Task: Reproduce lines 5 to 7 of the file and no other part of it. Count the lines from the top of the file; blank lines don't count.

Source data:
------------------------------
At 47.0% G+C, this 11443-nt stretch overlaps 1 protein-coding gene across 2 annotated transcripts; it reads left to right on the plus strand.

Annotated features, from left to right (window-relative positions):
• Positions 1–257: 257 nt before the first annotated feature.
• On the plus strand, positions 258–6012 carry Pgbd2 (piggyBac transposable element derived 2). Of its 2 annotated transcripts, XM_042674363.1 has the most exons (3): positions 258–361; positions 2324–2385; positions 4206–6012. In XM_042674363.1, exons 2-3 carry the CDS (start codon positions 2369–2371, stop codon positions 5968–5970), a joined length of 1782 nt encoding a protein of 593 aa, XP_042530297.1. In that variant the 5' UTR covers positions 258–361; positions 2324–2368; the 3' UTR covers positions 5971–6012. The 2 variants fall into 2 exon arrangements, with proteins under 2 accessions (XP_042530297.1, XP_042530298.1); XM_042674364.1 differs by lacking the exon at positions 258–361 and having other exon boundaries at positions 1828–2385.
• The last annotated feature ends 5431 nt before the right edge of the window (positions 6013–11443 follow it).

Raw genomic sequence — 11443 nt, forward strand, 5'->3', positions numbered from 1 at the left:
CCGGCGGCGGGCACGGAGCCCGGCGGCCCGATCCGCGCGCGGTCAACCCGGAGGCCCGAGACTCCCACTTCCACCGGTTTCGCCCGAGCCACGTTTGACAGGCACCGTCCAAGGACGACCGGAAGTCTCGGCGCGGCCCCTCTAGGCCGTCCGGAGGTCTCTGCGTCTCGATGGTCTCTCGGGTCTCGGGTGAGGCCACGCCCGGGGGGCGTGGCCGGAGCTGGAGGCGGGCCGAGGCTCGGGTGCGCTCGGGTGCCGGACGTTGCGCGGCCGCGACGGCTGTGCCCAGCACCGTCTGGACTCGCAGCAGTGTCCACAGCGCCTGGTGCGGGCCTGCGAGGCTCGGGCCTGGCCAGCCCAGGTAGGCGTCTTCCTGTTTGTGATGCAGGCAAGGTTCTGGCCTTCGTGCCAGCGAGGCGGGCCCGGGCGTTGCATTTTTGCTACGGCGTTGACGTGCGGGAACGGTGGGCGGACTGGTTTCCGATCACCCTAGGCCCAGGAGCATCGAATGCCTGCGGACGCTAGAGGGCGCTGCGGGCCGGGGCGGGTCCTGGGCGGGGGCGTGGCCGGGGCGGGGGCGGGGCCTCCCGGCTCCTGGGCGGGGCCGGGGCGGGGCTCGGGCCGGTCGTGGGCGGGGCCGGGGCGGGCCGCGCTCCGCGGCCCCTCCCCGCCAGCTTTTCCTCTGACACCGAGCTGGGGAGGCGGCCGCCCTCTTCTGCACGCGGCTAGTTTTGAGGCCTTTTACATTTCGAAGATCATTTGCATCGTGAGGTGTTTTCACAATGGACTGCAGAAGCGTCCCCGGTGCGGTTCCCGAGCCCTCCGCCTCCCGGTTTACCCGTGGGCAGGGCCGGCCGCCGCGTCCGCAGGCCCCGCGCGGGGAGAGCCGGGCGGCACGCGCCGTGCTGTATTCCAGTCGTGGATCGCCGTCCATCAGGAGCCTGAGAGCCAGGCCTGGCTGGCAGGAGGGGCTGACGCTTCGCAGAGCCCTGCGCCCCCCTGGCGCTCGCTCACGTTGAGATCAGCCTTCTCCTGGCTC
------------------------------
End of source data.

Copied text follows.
• The last annotated feature ends 5431 nt before the right edge of the window (positions 6013–11443 follow it).

Raw genomic sequence — 11443 nt, forward strand, 5'->3', positions numbered from 1 at the left:
CCGGCGGCGGGCACGGAGCCCGGCGGCCCGATCCGCGCGCGGTCAACCCGGAGGCCCGAGACTCCCACTTCCACCGGTTTCGCCCGAGCCACGTTTGACAGGCACCGTCCAAGGACGACCGGAAGTCTCGGCGCGGCCCCTCTAGGCCGTCCGGAGGTCTCTGCGTCTCGATGGTCTCTCGGGTCTCGGGTGAGGCCACGCCCGGGGGGCGTGGCCGGAGCTGGAGGCGGGCCGAGGCTCGGGTGCGCTCGGGTGCCGGACGTTGCGCGGCCGCGACGGCTGTGCCCAGCACCGTCTGGACTCGCAGCAGTGTCCACAGCGCCTGGTGCGGGCCTGCGAGGCTCGGGCCTGGCCAGCCCAGGTAGGCGTCTTCCTGTTTGTGATGCAGGCAAGGTTCTGGCCTTCGTGCCAGCGAGGCGGGCCCGGGCGTTGCATTTTTGCTACGGCGTTGACGTGCGGGAACGGTGGGCGGACTGGTTTCCGATCACCCTAGGCCCAGGAGCATCGAATGCCTGCGGACGCTAGAGGGCGCTGCGGGCCGGGGCGGGTCCTGGGCGGGGGCGTGGCCGGGGCGGGGGCGGGGCCTCCCGGCTCCTGGGCGGGGCCGGGGCGGGGCTCGGGCCGGTCGTGGGCGGGGCCGGGGCGGGCCGCGCTCCGCGGCCCCTCCCCGCCAGCTTTTCCTCTGACACCGAGCTGGGGAGGCGGCCGCCCTCTTCTGCACGCGGCTAGTTTTGAGGCCTTTTACATTTCGAAGATCATTTGCATCGTGAGGTGTTTTCACAATGGACTGCAGAAGCGTCCCCGGTGCGGTTCCCGAGCCCTCCGCCTCCCGGTTTACCCGTGGGCAGGGCCGGCCGCCGCGTCCGCAGGCCCCGCGCGGGGAGAGCCGGGCGGCACGCGCCGTGCTGTATTCCAGTCGTGGATCGCCGTCCATCAGGAGCCTGAGAGCCAGGCCTGGCTGGCAGGAGGGGCTGACGCTTCGCAGAGCCCTGCGCCCCCCTGGCGCTCGCTCACGTTGAGATCAGCCTTCTCCTGGCTC